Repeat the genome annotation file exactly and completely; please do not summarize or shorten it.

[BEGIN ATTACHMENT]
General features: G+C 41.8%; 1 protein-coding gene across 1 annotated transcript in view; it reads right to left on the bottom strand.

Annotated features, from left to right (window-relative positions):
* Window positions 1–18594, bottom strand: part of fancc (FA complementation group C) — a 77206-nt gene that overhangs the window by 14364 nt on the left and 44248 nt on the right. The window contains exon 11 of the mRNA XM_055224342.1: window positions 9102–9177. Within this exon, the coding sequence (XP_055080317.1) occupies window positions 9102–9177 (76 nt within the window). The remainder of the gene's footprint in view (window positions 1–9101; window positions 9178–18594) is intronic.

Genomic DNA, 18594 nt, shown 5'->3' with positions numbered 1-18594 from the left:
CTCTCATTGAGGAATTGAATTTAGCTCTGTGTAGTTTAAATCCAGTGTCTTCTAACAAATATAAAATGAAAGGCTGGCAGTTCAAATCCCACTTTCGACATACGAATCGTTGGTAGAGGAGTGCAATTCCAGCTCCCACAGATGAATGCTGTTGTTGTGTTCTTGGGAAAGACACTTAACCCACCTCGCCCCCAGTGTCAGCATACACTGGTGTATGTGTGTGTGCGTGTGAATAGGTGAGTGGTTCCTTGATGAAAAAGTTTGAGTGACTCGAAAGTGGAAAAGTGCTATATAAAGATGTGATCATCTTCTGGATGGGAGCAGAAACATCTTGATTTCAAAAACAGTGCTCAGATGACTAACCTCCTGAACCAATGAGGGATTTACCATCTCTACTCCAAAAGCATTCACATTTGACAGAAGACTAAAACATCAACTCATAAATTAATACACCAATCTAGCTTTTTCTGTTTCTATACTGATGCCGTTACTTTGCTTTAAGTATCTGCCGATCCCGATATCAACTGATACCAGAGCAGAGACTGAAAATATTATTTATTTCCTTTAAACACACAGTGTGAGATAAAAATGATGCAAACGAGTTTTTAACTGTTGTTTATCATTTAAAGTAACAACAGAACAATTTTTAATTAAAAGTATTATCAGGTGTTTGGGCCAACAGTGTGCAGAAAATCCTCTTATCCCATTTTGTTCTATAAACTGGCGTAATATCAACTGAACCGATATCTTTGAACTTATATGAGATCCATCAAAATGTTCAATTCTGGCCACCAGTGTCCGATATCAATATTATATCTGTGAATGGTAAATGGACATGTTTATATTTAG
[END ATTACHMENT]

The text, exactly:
General features: G+C 41.8%; 1 protein-coding gene across 1 annotated transcript in view; it reads right to left on the bottom strand.

Annotated features, from left to right (window-relative positions):
* Window positions 1–18594, bottom strand: part of fancc (FA complementation group C) — a 77206-nt gene that overhangs the window by 14364 nt on the left and 44248 nt on the right. The window contains exon 11 of the mRNA XM_055224342.1: window positions 9102–9177. Within this exon, the coding sequence (XP_055080317.1) occupies window positions 9102–9177 (76 nt within the window). The remainder of the gene's footprint in view (window positions 1–9101; window positions 9178–18594) is intronic.

Genomic DNA, 18594 nt, shown 5'->3' with positions numbered 1-18594 from the left:
CTCTCATTGAGGAATTGAATTTAGCTCTGTGTAGTTTAAATCCAGTGTCTTCTAACAAATATAAAATGAAAGGCTGGCAGTTCAAATCCCACTTTCGACATACGAATCGTTGGTAGAGGAGTGCAATTCCAGCTCCCACAGATGAATGCTGTTGTTGTGTTCTTGGGAAAGACACTTAACCCACCTCGCCCCCAGTGTCAGCATACACTGGTGTATGTGTGTGTGCGTGTGAATAGGTGAGTGGTTCCTTGATGAAAAAGTTTGAGTGACTCGAAAGTGGAAAAGTGCTATATAAAGATGTGATCATCTTCTGGATGGGAGCAGAAACATCTTGATTTCAAAAACAGTGCTCAGATGACTAACCTCCTGAACCAATGAGGGATTTACCATCTCTACTCCAAAAGCATTCACATTTGACAGAAGACTAAAACATCAACTCATAAATTAATACACCAATCTAGCTTTTTCTGTTTCTATACTGATGCCGTTACTTTGCTTTAAGTATCTGCCGATCCCGATATCAACTGATACCAGAGCAGAGACTGAAAATATTATTTATTTCCTTTAAACACACAGTGTGAGATAAAAATGATGCAAACGAGTTTTTAACTGTTGTTTATCATTTAAAGTAACAACAGAACAATTTTTAATTAAAAGTATTATCAGGTGTTTGGGCCAACAGTGTGCAGAAAATCCTCTTATCCCATTTTGTTCTATAAACTGGCGTAATATCAACTGAACCGATATCTTTGAACTTATATGAGATCCATCAAAATGTTCAATTCTGGCCACCAGTGTCCGATATCAATATTATATCTGTGAATGGTAAATGGACATGTTTATATTTAG